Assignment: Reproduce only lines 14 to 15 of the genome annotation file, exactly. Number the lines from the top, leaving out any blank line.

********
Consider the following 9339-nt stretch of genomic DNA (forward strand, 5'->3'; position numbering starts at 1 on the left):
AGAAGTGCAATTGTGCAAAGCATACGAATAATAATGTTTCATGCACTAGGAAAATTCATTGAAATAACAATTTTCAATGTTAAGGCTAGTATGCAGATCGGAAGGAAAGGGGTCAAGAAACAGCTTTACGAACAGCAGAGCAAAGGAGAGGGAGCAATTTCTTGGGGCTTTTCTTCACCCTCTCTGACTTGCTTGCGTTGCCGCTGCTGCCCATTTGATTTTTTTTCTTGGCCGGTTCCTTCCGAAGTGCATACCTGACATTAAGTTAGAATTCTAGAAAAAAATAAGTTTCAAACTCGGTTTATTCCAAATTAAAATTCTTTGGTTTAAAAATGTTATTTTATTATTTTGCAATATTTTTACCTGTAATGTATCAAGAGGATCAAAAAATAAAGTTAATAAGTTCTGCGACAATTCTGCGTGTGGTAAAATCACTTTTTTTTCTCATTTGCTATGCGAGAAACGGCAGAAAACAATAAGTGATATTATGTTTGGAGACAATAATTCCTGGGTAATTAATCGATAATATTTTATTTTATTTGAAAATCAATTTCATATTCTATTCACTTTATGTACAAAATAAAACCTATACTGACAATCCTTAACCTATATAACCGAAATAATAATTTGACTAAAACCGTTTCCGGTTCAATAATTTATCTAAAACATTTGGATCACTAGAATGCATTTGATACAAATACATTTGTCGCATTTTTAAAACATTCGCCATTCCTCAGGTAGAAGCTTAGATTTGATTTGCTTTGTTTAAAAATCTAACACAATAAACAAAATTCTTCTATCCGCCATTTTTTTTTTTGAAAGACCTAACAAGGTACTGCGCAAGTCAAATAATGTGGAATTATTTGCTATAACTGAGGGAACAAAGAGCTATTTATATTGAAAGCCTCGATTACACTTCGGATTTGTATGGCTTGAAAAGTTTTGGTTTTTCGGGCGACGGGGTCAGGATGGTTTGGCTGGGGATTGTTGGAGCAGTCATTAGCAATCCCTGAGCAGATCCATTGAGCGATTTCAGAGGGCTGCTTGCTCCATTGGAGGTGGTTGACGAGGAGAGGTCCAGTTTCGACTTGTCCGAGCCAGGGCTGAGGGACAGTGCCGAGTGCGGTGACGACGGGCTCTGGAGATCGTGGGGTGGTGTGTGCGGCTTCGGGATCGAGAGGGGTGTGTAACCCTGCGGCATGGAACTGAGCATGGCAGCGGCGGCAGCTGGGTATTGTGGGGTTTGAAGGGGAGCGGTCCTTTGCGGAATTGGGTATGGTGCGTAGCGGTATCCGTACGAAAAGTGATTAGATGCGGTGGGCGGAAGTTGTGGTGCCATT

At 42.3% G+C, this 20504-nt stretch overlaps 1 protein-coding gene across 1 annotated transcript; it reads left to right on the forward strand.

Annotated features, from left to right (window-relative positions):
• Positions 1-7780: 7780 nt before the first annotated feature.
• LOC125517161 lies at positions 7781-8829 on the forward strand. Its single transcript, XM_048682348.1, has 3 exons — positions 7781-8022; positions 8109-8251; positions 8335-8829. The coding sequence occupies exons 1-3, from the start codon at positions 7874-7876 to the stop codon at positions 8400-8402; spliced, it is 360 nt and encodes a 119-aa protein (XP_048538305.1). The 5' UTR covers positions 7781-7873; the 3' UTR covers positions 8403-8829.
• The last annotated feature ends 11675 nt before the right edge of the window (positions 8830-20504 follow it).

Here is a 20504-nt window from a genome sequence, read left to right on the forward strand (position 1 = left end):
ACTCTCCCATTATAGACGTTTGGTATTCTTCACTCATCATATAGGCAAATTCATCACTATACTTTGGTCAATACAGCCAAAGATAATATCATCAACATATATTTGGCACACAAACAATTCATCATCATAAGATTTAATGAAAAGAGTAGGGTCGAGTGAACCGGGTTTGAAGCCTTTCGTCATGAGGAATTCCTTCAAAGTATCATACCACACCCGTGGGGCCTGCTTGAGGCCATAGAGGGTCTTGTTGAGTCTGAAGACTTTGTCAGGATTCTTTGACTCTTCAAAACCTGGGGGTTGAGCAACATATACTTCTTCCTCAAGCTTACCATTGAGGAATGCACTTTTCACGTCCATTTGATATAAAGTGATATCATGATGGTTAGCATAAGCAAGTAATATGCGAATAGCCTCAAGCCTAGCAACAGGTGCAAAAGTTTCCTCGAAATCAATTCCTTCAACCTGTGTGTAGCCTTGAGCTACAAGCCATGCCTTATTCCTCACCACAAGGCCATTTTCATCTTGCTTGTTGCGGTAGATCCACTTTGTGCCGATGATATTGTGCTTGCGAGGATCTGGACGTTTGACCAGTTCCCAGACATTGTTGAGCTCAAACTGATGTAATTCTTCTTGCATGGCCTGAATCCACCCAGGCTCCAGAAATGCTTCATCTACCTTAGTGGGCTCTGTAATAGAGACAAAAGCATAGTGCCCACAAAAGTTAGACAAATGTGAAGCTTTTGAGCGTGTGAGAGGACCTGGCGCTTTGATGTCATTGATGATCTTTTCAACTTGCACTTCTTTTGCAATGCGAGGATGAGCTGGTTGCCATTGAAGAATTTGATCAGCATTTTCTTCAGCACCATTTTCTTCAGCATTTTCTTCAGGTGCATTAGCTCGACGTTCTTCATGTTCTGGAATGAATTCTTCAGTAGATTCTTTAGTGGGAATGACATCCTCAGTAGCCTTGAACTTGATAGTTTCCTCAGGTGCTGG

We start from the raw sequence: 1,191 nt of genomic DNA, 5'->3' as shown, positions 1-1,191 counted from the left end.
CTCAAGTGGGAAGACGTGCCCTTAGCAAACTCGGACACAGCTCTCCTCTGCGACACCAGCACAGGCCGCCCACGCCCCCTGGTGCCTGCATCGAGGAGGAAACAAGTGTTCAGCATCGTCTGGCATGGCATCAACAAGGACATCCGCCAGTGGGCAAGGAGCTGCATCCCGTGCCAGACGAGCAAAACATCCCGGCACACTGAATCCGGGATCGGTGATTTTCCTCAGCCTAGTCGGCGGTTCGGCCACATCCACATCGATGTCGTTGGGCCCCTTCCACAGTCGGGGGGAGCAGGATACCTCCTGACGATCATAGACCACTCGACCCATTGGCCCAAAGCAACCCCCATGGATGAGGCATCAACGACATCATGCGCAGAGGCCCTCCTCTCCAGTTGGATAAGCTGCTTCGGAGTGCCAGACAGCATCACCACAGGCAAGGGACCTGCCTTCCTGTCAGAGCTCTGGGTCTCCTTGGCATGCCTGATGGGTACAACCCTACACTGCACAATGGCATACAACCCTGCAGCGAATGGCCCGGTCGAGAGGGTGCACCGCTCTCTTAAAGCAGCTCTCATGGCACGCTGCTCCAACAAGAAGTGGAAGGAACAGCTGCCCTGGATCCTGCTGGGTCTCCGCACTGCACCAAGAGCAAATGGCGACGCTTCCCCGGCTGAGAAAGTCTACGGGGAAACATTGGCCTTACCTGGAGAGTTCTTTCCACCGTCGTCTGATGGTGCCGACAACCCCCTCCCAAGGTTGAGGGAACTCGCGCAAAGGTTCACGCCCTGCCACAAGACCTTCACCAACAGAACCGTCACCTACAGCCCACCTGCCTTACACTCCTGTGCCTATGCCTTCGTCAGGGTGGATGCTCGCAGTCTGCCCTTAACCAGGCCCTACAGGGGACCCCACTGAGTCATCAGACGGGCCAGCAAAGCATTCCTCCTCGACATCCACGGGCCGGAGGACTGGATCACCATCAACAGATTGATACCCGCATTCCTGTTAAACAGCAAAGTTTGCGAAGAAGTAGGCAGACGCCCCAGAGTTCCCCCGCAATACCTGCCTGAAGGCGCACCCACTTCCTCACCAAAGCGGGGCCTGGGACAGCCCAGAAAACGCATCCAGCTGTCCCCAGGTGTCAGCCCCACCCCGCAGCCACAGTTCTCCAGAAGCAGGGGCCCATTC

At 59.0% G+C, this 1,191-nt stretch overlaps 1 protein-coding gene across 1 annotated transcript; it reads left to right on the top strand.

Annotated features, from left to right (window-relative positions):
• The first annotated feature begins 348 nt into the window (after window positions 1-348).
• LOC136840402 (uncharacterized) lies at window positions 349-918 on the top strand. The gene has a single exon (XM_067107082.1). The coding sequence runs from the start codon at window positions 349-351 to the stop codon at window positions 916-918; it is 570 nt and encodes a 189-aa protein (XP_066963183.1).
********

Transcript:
• The first annotated feature begins 348 nt into the window (after window positions 1-348).
• LOC136840402 (uncharacterized) lies at window positions 349-918 on the top strand. The gene has a single exon (XM_067107082.1). The coding sequence runs from the start codon at window positions 349-351 to the stop codon at window positions 916-918; it is 570 nt and encodes a 189-aa protein (XP_066963183.1).